CLAUDVILLE, Va. — Just as the Dan River flows out of the Patrick County mountains like clockwork, the Kibler Valley River Run keeps rolling along and will be held again Saturday, drawing canoeists and kayakers from around the region.
However, the 34th-annual event will be accompanied by a change in course triggered by a property access issue, according to Tom Bishop, a longtime member of the Red Bank Ruritan Club, which sponsors the run — a major fundraising activity for the Claudville community.
“It’s going to be held at a different site as far as the takeout point,” Bishop said of the area where canoeists, kayakers and floaters complete their run that begins upstream at a hydroelectric plant operated by the city of Danville.
The takeout location traditionally has been in the vicinity of Barnard’s Store on Kibler Valley Road, which has involved a longtime partnership between the Ruritans and multiple landowners there which recently ended at their request.
“The people who own the property and have let us use it all these many years, we have contracted with them and they chose not to let us use it this year,” Bishop said, declining to elaborate on the reason(s) given for the change.
“They’ve been very cooperative over the years,” he said. “It’s just their personal choice.”
This caused some regrouping by the Ruritan Club.
“We found another takeout site where the residents are willing to help us with,” Bishop added concerning the situation that brought a key change for this year’s event.
It has altered the overall length of the course, which has been listed as 11.5 miles in the past.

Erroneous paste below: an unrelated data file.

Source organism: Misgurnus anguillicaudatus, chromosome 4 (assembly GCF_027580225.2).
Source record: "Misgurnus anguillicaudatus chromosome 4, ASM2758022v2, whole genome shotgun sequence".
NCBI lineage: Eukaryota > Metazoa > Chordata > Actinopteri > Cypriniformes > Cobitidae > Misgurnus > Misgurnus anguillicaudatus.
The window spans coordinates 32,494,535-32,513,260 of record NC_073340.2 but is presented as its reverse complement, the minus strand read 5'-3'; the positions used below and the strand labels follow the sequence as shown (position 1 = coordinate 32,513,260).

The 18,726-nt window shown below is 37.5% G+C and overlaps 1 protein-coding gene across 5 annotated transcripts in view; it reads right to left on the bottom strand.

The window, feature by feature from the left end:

“It might two miles less — it will be shorter, which means they (participants) can make more tries at it,” Bishop said.
Yet one thing that hasn’t changed is an extra water flow scheduled from the hydroelectric plant, which greatly increases the velocity of the normally serene Dan River on the day of the run.
“We’ve been doing this for over 30 years, and they’ve given us the water release every time,” Bishop said.
The course will boast Category II and III rapids. Descriptions for these range from easy rapids with smaller waves and clear channels that are obvious without scouting, with some maneuvering possibly required, to rapids with high, irregular waves and narrow passages that often require precise maneuvering.
Bishop said primitive campsites will be offered for event attendees. More than 50 sites are included, which are available on both Friday and Saturday at $20 per night.
Other event details
Registration starts at 8:30 a.m. Saturday, with the racing to begin at noon.
The registration cost is $25 per person, which is “no different if you are doing it for fun or competing,” Bishop mentioned.
“They can make as many runs for this one registration as time allows.”
Practice runs will be available to contestants.
Shuttles will take participants to the power plant, with free parking provided.
“We transport entrants from the takeout point (registration site) to the power plant with their kayak or canoe — plus we give them a free 2016 commemorative T-shirt,” Bishop added.
More than 30 levels of competition will be included, made up by combinations of youth, adult, senior and duo divisions for canoes and kayaks; duckies (rubber blow-up devices); and stand-up paddleboards.
Trophies are to be awarded for first-, second- and third-place finishers.
Concessions will be sold at the event.
All proceeds from the Kibler Valley River Run go to the community and the Red Bank Ruritan Club for various causes.
The funds are used for families in need, those coping with extreme illnesses, benefit dinners, college scholarships for deserving youth, summer camp youth scholarships, needy children at Christmas, firewood for the elderly, Hunters for the Hungry, Tools for Schools (supplies for Blue Ridge Elementary School at Ararat), after-hour student tutoring and much more.
Bishop further pointed out that the Ruritans provide upkeep for facilities including the local community building where various events are held, the voting precinct, a Little League ballfield and others.
From Mount Airy, Kibler Valley Road can be reached via Route 773 (Ararat Highway), and then going about 4.2 miles to the new registration/takeout site, which requires turning right and crossing a bridge.
Its address is between 4232 and 4776 Kibler Valley Road.
Tom Joyce may be reached at 336-415-4693 or on Twitter @Me_Reporter.